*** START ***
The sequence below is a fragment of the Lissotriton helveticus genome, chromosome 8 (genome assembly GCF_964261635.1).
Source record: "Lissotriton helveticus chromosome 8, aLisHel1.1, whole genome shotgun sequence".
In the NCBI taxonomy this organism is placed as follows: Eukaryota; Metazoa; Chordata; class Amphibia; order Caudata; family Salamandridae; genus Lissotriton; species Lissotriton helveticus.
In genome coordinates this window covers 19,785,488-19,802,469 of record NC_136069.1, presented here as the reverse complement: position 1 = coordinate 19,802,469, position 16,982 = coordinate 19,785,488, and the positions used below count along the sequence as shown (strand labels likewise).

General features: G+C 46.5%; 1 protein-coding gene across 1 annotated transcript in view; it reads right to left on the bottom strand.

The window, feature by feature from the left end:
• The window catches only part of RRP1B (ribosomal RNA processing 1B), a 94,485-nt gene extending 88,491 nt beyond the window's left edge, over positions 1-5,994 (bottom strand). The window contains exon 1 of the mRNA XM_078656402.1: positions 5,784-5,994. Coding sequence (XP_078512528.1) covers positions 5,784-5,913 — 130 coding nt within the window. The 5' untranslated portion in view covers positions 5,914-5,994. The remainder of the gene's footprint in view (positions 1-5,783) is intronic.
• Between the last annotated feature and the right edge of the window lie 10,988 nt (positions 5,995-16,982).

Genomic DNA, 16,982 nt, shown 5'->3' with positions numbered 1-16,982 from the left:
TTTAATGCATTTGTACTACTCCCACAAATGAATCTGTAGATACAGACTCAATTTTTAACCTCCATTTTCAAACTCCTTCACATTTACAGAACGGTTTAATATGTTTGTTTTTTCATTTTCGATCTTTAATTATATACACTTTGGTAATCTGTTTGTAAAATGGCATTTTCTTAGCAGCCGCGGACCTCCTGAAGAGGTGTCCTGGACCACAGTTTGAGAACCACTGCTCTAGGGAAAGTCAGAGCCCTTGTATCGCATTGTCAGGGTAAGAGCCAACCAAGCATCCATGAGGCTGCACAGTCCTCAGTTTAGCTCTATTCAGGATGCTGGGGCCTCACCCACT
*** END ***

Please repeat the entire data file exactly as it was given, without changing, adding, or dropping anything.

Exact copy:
The sequence below is a fragment of the Lissotriton helveticus genome, chromosome 8 (genome assembly GCF_964261635.1).
Source record: "Lissotriton helveticus chromosome 8, aLisHel1.1, whole genome shotgun sequence".
In the NCBI taxonomy this organism is placed as follows: Eukaryota; Metazoa; Chordata; class Amphibia; order Caudata; family Salamandridae; genus Lissotriton; species Lissotriton helveticus.
In genome coordinates this window covers 19,785,488-19,802,469 of record NC_136069.1, presented here as the reverse complement: position 1 = coordinate 19,802,469, position 16,982 = coordinate 19,785,488, and the positions used below count along the sequence as shown (strand labels likewise).

General features: G+C 46.5%; 1 protein-coding gene across 1 annotated transcript in view; it reads right to left on the bottom strand.

The window, feature by feature from the left end:
• The window catches only part of RRP1B (ribosomal RNA processing 1B), a 94,485-nt gene extending 88,491 nt beyond the window's left edge, over positions 1-5,994 (bottom strand). The window contains exon 1 of the mRNA XM_078656402.1: positions 5,784-5,994. Coding sequence (XP_078512528.1) covers positions 5,784-5,913 — 130 coding nt within the window. The 5' untranslated portion in view covers positions 5,914-5,994. The remainder of the gene's footprint in view (positions 1-5,783) is intronic.
• Between the last annotated feature and the right edge of the window lie 10,988 nt (positions 5,995-16,982).

Genomic DNA, 16,982 nt, shown 5'->3' with positions numbered 1-16,982 from the left:
TTTAATGCATTTGTACTACTCCCACAAATGAATCTGTAGATACAGACTCAATTTTTAACCTCCATTTTCAAACTCCTTCACATTTACAGAACGGTTTAATATGTTTGTTTTTTCATTTTCGATCTTTAATTATATACACTTTGGTAATCTGTTTGTAAAATGGCATTTTCTTAGCAGCCGCGGACCTCCTGAAGAGGTGTCCTGGACCACAGTTTGAGAACCACTGCTCTAGGGAAAGTCAGAGCCCTTGTATCGCATTGTCAGGGTAAGAGCCAACCAAGCATCCATGAGGCTGCACAGTCCTCAGTTTAGCTCTATTCAGGATGCTGGGGCCTCACCCACT